Consider a two-class classifier (for the same problem described in the beginning of the chapter) with oriented hyper-planes. The decision function of the classifier is , where . If the training data is linearly separable, then a set of pairs can be found such that the constraints in Eqn. are satisfied. Notice that there is ambiguity in the magnitude of w and b. They can be arbitrary scaled such that , where is the training data nearest to the decision plane.
Intuitively, the classifier with the largest margin will give lower expected risk (Eqn. ), i.e. better generalisation. Comparing the two different decision planes in Figure , the classifier with smaller margin will have higher expected risk. The margin for this linear classifier is just 2/||w|| (Figure ). Hence to maximise the margin, one needs to minimise the ||w|| with the constraints in Eqn. . In short, the training of this classifier is achieved by solving a linearly constraint-ed optimisation problem.
Figure: Comparing liner classifier with different margin size
Figure: Decision margin for a oriented hyper-planes classifier
This optimisation problem is solved using the Lagrangian formulation. The Lagrangian for minimising ||w|| is shown in Eqn. . This needs to be minimised with respect to w, b, and it is simultaneously required that and Eqn. be satisfied. Applying the prima-dual formulation, this can be achieved by maximising subject to the constraints that , and also satisfying Eqn. .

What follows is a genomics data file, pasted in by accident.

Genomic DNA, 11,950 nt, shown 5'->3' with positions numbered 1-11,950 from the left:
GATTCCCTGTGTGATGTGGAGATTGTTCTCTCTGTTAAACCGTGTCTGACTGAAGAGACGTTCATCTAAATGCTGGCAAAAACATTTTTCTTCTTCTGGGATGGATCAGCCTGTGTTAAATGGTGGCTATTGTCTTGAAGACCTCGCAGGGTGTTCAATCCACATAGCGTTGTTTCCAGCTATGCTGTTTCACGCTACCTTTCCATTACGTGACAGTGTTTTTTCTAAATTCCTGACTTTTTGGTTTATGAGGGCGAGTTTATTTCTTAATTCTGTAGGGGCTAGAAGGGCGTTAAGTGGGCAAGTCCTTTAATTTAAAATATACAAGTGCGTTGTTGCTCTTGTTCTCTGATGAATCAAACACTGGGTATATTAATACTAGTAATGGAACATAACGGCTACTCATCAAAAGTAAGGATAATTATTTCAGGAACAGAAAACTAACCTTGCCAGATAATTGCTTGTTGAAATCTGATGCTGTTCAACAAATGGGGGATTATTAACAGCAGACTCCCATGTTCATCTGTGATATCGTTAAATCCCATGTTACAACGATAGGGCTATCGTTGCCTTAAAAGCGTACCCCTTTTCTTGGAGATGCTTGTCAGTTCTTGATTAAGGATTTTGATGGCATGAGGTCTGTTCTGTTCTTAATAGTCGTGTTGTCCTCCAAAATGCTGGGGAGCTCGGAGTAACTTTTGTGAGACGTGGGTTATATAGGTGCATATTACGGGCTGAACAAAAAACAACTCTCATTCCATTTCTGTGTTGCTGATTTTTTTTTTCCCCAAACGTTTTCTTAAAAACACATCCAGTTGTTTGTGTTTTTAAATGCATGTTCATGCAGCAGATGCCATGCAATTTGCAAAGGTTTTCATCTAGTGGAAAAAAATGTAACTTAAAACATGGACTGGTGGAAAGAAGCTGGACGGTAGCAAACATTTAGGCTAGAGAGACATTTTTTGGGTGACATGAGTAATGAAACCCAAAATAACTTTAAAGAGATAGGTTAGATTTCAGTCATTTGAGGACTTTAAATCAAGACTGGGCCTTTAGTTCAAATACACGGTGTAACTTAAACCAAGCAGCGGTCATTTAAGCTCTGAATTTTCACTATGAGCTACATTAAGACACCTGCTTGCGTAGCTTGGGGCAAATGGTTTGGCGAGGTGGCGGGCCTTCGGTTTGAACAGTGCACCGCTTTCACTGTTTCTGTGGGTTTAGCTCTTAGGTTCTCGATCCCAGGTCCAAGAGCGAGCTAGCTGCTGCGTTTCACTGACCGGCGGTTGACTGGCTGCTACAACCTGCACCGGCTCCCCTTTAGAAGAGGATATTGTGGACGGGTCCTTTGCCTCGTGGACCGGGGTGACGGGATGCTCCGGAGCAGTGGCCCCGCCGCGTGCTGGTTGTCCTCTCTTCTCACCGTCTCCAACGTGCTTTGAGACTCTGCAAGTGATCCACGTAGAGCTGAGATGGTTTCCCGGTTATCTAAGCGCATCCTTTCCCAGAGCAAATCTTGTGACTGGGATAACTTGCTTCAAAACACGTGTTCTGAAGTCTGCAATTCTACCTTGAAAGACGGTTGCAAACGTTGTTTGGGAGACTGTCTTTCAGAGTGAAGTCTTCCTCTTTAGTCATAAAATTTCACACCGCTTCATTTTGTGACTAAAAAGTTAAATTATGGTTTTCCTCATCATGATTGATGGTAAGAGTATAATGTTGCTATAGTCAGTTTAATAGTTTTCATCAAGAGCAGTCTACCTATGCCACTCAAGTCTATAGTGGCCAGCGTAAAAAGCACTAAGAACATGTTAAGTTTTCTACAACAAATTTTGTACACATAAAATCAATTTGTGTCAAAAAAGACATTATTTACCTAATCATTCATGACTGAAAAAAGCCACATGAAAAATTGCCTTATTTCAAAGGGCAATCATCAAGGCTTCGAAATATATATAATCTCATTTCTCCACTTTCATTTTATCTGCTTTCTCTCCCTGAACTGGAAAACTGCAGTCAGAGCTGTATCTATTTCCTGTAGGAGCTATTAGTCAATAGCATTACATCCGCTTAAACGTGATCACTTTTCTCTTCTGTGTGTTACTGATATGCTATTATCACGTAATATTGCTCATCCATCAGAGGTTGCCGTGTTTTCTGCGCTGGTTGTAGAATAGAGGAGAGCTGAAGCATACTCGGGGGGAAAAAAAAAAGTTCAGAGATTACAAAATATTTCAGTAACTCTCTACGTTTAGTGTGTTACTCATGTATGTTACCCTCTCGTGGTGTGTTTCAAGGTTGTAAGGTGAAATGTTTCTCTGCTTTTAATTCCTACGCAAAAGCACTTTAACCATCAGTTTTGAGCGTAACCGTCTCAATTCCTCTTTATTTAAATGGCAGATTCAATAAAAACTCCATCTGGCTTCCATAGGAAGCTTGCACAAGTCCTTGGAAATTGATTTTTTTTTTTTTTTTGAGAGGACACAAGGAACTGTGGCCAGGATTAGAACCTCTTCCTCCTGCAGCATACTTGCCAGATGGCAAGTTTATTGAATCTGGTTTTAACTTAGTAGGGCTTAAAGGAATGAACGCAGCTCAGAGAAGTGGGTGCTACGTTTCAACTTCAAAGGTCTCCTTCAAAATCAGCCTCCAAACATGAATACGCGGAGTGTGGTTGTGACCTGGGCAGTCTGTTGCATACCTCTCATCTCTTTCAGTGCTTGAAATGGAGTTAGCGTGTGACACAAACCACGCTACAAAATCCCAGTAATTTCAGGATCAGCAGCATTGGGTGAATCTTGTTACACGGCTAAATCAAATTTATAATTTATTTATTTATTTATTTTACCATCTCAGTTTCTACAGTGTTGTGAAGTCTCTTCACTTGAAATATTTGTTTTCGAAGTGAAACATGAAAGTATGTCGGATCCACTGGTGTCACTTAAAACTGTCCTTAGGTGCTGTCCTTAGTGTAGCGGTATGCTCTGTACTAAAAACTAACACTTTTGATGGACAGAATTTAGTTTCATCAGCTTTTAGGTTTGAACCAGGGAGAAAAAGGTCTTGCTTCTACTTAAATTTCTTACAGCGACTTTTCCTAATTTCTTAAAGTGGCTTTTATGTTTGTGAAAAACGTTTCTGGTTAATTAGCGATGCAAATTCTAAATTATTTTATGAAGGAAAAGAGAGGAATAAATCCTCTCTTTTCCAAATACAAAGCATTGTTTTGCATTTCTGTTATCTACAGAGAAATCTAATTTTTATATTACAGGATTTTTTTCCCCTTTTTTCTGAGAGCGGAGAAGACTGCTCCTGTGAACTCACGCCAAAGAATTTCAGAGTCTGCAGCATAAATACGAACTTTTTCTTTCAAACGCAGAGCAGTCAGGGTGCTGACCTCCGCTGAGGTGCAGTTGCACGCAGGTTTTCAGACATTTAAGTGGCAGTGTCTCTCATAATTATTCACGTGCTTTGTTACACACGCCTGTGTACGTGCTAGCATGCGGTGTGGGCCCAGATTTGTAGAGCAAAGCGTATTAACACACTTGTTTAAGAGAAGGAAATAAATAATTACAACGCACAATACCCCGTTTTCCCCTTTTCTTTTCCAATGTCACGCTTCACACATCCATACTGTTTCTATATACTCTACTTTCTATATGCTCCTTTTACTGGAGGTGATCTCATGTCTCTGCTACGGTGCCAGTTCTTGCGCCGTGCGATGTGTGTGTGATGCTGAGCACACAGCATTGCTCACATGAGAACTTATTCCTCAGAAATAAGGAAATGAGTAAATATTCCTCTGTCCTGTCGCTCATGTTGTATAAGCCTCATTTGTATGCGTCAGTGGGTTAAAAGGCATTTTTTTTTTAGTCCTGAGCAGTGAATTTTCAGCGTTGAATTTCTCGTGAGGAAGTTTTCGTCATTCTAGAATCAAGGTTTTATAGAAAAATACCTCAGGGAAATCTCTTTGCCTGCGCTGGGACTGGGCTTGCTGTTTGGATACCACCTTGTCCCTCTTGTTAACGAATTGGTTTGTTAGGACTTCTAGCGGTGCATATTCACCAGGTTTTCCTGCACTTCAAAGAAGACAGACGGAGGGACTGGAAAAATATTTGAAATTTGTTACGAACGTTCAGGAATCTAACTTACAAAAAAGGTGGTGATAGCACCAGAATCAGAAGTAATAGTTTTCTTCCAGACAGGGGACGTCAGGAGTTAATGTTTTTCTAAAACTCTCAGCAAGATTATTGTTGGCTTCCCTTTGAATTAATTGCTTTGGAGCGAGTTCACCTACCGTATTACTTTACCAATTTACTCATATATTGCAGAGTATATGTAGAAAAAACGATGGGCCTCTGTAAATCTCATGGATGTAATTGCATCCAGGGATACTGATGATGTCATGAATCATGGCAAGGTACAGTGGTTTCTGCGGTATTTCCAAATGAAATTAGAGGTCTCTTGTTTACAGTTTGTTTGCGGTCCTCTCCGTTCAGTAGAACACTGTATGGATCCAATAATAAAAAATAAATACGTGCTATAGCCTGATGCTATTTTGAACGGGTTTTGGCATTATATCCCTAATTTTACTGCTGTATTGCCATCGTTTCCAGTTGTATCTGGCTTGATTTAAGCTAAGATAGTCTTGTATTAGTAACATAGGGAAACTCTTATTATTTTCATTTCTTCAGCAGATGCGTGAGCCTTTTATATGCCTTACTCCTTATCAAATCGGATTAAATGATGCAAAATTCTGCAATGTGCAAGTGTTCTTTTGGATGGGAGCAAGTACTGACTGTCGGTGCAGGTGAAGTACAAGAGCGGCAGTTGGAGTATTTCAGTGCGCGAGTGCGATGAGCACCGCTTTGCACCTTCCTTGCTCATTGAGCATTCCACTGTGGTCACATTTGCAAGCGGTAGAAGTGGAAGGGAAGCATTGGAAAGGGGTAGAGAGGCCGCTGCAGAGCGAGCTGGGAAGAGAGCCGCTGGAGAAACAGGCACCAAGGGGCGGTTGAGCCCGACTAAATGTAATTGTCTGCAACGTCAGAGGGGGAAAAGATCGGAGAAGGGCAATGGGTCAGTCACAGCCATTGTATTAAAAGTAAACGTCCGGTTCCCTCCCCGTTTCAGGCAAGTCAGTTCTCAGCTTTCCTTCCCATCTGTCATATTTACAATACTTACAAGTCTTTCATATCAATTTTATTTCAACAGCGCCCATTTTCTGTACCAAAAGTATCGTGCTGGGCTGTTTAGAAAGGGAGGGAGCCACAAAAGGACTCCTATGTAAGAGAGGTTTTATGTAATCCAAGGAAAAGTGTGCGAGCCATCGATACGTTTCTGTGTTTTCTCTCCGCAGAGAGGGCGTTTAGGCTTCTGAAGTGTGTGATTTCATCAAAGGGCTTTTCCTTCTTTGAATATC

From the constraints in the dual formulation, the condition in Eqn. and is obtained. These can be substituted into Eqn. to give the new Lagrangian in Eqn. . The training problem is transformed to maximise Eqn. with respect to constraints in Eqn. , and .
This is a convex QP problem, since ||w|| is convex (Figure shows that the norm of a vector is convex) and all constraints are linear. For this particular problem, the Karush-Kuhn-Tucker (KKT) conditions are Eqn. , and with an additional condition as stated in Eqn. . From these KKT condition, the following conclusion can be made.
At this point it would be beneficial to consider the significance the value for each set of training data. Those training data with nonzero values will fall on the +1 or -1 plane (see Figure ), i.e. these are the data that contribute to defining the decision boundary. If the other data are removed and the classifier is retrained on the remaining data, the training will result in the same decision boundary. These data points are called the Support Vectors (SV). SV with larger are more important, since they have stronger influence on the decision boundary.
Solving Eqn. will give the value for all . From Eqn. , w is the a linear combination of all the training data (only those training points with nonzero value contribute). b is found by using Eqn. , by selecting any training data with nonzero values. It is numerically wiser to average b over all such training data.